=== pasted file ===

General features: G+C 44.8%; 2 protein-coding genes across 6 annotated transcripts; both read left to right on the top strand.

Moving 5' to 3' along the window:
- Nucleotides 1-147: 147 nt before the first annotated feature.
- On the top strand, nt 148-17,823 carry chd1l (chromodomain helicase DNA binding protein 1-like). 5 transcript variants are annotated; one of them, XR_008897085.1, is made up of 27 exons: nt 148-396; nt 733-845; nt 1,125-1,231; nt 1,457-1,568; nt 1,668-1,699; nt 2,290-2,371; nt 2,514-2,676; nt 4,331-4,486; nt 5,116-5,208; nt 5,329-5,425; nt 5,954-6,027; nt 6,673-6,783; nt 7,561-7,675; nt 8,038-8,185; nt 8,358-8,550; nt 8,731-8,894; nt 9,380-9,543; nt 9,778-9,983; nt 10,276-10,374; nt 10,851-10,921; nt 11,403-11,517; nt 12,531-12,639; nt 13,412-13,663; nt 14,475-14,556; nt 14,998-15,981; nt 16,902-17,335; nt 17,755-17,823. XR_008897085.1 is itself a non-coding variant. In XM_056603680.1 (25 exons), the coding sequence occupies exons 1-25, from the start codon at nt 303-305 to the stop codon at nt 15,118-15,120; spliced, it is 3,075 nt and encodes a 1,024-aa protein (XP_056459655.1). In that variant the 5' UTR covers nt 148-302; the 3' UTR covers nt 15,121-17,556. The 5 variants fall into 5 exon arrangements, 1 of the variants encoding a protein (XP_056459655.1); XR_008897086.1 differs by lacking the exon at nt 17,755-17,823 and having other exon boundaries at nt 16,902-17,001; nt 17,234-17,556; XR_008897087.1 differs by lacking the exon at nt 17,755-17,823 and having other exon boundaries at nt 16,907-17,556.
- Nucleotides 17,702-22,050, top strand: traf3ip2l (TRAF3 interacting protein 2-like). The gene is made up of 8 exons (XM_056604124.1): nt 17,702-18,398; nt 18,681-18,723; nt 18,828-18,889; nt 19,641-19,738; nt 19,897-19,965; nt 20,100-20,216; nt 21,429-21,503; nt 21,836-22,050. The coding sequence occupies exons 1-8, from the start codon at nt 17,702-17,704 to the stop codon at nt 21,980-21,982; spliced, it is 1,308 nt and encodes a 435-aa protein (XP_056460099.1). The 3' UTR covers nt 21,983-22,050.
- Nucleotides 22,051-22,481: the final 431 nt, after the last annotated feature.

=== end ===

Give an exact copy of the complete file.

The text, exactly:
General features: G+C 44.8%; 2 protein-coding genes across 6 annotated transcripts; both read left to right on the top strand.

Moving 5' to 3' along the window:
- Nucleotides 1-147: 147 nt before the first annotated feature.
- On the top strand, nt 148-17,823 carry chd1l (chromodomain helicase DNA binding protein 1-like). 5 transcript variants are annotated; one of them, XR_008897085.1, is made up of 27 exons: nt 148-396; nt 733-845; nt 1,125-1,231; nt 1,457-1,568; nt 1,668-1,699; nt 2,290-2,371; nt 2,514-2,676; nt 4,331-4,486; nt 5,116-5,208; nt 5,329-5,425; nt 5,954-6,027; nt 6,673-6,783; nt 7,561-7,675; nt 8,038-8,185; nt 8,358-8,550; nt 8,731-8,894; nt 9,380-9,543; nt 9,778-9,983; nt 10,276-10,374; nt 10,851-10,921; nt 11,403-11,517; nt 12,531-12,639; nt 13,412-13,663; nt 14,475-14,556; nt 14,998-15,981; nt 16,902-17,335; nt 17,755-17,823. XR_008897085.1 is itself a non-coding variant. In XM_056603680.1 (25 exons), the coding sequence occupies exons 1-25, from the start codon at nt 303-305 to the stop codon at nt 15,118-15,120; spliced, it is 3,075 nt and encodes a 1,024-aa protein (XP_056459655.1). In that variant the 5' UTR covers nt 148-302; the 3' UTR covers nt 15,121-17,556. The 5 variants fall into 5 exon arrangements, 1 of the variants encoding a protein (XP_056459655.1); XR_008897086.1 differs by lacking the exon at nt 17,755-17,823 and having other exon boundaries at nt 16,902-17,001; nt 17,234-17,556; XR_008897087.1 differs by lacking the exon at nt 17,755-17,823 and having other exon boundaries at nt 16,907-17,556.
- Nucleotides 17,702-22,050, top strand: traf3ip2l (TRAF3 interacting protein 2-like). The gene is made up of 8 exons (XM_056604124.1): nt 17,702-18,398; nt 18,681-18,723; nt 18,828-18,889; nt 19,641-19,738; nt 19,897-19,965; nt 20,100-20,216; nt 21,429-21,503; nt 21,836-22,050. The coding sequence occupies exons 1-8, from the start codon at nt 17,702-17,704 to the stop codon at nt 21,980-21,982; spliced, it is 1,308 nt and encodes a 435-aa protein (XP_056460099.1). The 3' UTR covers nt 21,983-22,050.
- Nucleotides 22,051-22,481: the final 431 nt, after the last annotated feature.